Beginning in 2007, a coalition of unions, retailers, socially responsible investor groups, and human rights organizations joined together in an effort to place political and economic pressure on the Uzbek government. Retailers associated with this coalition informed their suppliers that they were to take all possible measures to ensure Uzbek cotton is removed from their supply chain. Nevertheless, Uzbekistan continues to be one of the world's top cotton exporters.
If cotton-picking machines are, as promised, made available and properly maintained, farmers will be able to afford to use fertilizers and increase their cotton yields. It will be easier for each farmer to meet their quota and they would have more land available for other crops to sell and increase their income. Without the need for manual laborers, doctors and nurses would be able to continuously provide healthcare services and teachers and their students could stay in school.
Uzbekistan has virtually no downstream cotton industry in country, although the Prime Minister recently announced plans to build a new textile plant. Critics fear it will be swept up within the quasi-state owned and operated umbrella of corruption and labor exploitation as currently exists.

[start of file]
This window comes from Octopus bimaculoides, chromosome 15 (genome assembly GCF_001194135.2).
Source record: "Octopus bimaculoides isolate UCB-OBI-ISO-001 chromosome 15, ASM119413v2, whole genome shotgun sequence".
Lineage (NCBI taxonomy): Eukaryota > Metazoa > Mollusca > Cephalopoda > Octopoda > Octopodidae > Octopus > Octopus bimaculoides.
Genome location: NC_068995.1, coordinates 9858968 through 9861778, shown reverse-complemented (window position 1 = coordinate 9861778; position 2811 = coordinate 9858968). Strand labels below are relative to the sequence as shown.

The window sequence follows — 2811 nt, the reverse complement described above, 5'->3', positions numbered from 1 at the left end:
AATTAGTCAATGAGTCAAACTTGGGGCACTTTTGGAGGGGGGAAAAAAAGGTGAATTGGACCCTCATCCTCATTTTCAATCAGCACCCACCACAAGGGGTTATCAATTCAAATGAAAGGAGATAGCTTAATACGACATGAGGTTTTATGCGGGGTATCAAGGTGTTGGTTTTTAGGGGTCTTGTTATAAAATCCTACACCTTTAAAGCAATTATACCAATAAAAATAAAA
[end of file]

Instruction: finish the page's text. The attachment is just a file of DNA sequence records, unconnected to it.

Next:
Rights groups continue to monitor the cotton harvest and attempt to educate farmers and laborers of their rights. Pressure from retailers has proved insufficient. Change must now come from within Uzbekistan, both from the top-down and the bottom-up. As consumers, we should be watching closely to ensure that change happens.
Based on publicly-available records, the Uzbek government currently makes the equivalent of $1 billion every year from cotton exports. The farmers and laborers see none of these proceeds, either directly or indirectly through infrastructure improvements.
More about this year's cotton harvest can be found here.
For more about the history of forced labor in Uzbekistan cotton fields, see:
Human Rights Watch
Uzbek-German Forum for Human Rights
All photos within are screenshots taken from videos provided on the Cotton Campaign website.